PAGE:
Reducing the risk by designing a safer, shame-free health care environment is a 68-page monograph that offers new supporting research, explores how ineffective communication and low health literacy combine to affect patient safety, provides tools to decrease communication-related adverse events at a system wide level, and helps physicians initiate changes toward a safer and shame-free practice environment. For more information, please visit http://www.amafoundation.org/go/healthliteracy.

Educational objectives: 

After completing this activity, learners should be able to: 1) define the scope of patient safety problems caused by low health literacy and the need to manage the risk they present. 2) recognize the ethical and legal foundations for safe medical practices and patient-centered care. 3) explain patient safety concepts and approaches utilized in designing safer practice environments. 4) identify patient safety practices that reduce the risk of miscommunication and optimize the patient’s ability to safely manage their own care. 5) determine steps toward establishing a climate for change. 6) identify tools and resources for creating safer practice environments. 7) demonstrate how to utilize and implement these tools in a practice environment.

Date posted: 
Mon, 08/10/2009
Date Submitted or Reviewed/Updated for Clinical Accuracy: 
Mon, 08/10/2009
Contact Person/Corresponding Author:



Suggested Citation:
and . Health Literacy and Patient Safety: Help Patients Understand: Reducing the risk by designing a safer, shame-free health care environment. POGOe - Portal of Geriatrics Online Education; 2009 Available from: https://pogoe.org/taxonomy/term/1089

Recommendations for best practices in the management of elderly disaster victims

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Date Posted: 
12/31/1969
Date Reviewed/Updated for Clinical Accuracy: 
12/31/1969
Product Information
Estimated time to complete: 
1
Abstract: 

Recommendations for best practices in the management of elderly disaster victims can be used by federal, state, and local government disaster planning teams to help them understand the unique problems faced by frail elder and vulnerable adult populations during a disaster. Recommendations are offered for consideration by these federal, state, and local teams regarding consultation with gerontologists, as well as use of tracking systems, a method for screening and triage, and ways to avoid potential harm to frail elders or vulnerable adults. Specifically, the SWiFT screening tool is recommended as a pre- and post-disaster triage tool that can be used to assess and address the needs of this special population. Although the SWiFT tool was initially developed for community elders, its screening capabilities also extend to other vulnerable adults with disabilities and those living in nursing homes or assisted living facilities.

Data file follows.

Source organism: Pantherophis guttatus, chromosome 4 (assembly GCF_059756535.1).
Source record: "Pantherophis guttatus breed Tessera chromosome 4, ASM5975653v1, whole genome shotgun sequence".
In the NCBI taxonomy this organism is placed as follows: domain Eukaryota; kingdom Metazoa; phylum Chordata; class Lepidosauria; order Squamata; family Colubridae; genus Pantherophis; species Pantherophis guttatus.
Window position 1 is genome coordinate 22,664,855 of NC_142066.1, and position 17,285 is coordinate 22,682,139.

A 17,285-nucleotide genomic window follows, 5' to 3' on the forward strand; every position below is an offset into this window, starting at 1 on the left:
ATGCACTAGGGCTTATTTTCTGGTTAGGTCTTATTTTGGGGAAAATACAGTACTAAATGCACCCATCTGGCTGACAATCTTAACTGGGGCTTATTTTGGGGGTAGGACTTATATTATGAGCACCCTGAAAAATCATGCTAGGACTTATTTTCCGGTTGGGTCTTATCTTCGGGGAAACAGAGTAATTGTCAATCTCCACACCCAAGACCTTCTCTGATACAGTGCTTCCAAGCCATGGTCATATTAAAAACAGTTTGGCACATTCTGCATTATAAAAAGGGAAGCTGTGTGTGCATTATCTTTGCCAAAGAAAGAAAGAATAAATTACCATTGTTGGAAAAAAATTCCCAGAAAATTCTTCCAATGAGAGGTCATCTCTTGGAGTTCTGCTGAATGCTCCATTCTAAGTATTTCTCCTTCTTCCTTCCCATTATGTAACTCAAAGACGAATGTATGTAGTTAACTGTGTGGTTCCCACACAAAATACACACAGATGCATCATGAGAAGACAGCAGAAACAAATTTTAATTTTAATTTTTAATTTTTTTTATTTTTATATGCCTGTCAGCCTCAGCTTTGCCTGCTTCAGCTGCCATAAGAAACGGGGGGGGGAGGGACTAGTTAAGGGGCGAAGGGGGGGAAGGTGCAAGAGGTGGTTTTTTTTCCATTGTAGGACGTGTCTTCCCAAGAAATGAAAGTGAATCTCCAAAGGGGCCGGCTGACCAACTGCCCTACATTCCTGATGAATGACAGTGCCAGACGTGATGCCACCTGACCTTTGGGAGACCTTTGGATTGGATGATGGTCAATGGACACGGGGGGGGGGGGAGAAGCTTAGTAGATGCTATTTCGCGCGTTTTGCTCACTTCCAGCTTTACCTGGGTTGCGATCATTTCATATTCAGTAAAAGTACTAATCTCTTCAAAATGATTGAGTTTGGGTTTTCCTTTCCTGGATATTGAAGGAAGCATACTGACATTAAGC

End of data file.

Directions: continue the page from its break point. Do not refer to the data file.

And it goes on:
Educational objectives: 

This document is meant to empower geriatric physicians and nurses to participate in policy decisions, planning, direct care, and training of front-line disaster workers such as rescue workers, volunteers, and American Red Cross employees.

Date posted: 
Mon, 08/10/2009
Date Submitted or Reviewed/Updated for Clinical Accuracy: 
Mon, 08/10/2009
Contact Person/Corresponding Author:



Suggested Citation:
and . Recommendations for best practices in the management of elderly disaster victims. POGOe - Portal of Geriatrics Online Education; 2009 Available from: https://pogoe.org/taxonomy/term/1089

Physician's Guide to Assessing and Counseling Older Drivers

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Date Posted: 
12/31/1969
Date Reviewed/Updated for Clinical Accuracy: 
12/31/1969
Product Information
Abstract: 

This Physician’s Guide to Assessing and Counseling Older Drivers was created by the American Medical Association (AMA) with support from the National Highway Traffic Safety Administration (NHTSA). The information in this guide helps physicians address preventable injuries—in particular, those injuries incurred in motor vehicle crashes—and evaluate the ability of their older patients to operate a motor vehicle safely as part of their everyday, personal activities. This guide reflects the scientific literature and views of experts, and is provided for informational and educational purposes only. For more information, please visit http://www.ama-assn.org/go/olderdrivers.

Educational objectives: 

Learners should be able to identify drivers at increased risk for crashes, help them enhance their driving safety, and ease the transition to driving retirement if and when it becomes necessary

Publications from, presentations from, and/or citations to this product: 

Irmiter, C.A.; Schwartzberg, J.G. Meuser, T.M. Carr, D.B. Wagner E. (2008). Outcomes for Training Interdisciplinary Professionals Regarding Associated Risks and Reporting Unsafe Driving for Our Aging Population. GSA, Washington, DC November.

Date posted: 
Fri, 01/01/2010